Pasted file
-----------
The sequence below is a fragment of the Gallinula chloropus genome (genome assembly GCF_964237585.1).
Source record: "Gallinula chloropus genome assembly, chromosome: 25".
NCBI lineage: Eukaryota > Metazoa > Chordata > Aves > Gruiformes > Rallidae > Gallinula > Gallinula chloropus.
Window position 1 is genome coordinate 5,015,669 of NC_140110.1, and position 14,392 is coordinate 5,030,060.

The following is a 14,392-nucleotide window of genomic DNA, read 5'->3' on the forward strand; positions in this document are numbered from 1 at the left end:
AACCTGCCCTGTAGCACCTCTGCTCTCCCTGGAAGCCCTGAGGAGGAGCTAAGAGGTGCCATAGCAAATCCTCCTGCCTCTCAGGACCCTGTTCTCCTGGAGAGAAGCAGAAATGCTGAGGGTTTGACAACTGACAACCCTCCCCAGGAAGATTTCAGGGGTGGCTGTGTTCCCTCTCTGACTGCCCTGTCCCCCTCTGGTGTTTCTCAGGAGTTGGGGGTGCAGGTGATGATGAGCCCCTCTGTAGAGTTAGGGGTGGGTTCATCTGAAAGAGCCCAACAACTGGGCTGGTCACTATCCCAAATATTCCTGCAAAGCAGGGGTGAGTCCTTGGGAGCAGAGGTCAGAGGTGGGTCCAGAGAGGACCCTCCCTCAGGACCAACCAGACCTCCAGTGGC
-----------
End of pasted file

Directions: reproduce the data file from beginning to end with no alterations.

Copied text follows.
The sequence below is a fragment of the Gallinula chloropus genome (genome assembly GCF_964237585.1).
Source record: "Gallinula chloropus genome assembly, chromosome: 25".
NCBI lineage: Eukaryota > Metazoa > Chordata > Aves > Gruiformes > Rallidae > Gallinula > Gallinula chloropus.
Window position 1 is genome coordinate 5,015,669 of NC_140110.1, and position 14,392 is coordinate 5,030,060.

The following is a 14,392-nucleotide window of genomic DNA, read 5'->3' on the forward strand; positions in this document are numbered from 1 at the left end:
AACCTGCCCTGTAGCACCTCTGCTCTCCCTGGAAGCCCTGAGGAGGAGCTAAGAGGTGCCATAGCAAATCCTCCTGCCTCTCAGGACCCTGTTCTCCTGGAGAGAAGCAGAAATGCTGAGGGTTTGACAACTGACAACCCTCCCCAGGAAGATTTCAGGGGTGGCTGTGTTCCCTCTCTGACTGCCCTGTCCCCCTCTGGTGTTTCTCAGGAGTTGGGGGTGCAGGTGATGATGAGCCCCTCTGTAGAGTTAGGGGTGGGTTCATCTGAAAGAGCCCAACAACTGGGCTGGTCACTATCCCAAATATTCCTGCAAAGCAGGGGTGAGTCCTTGGGAGCAGAGGTCAGAGGTGGGTCCAGAGAGGACCCTCCCTCAGGACCAACCAGACCTCCAGTGGC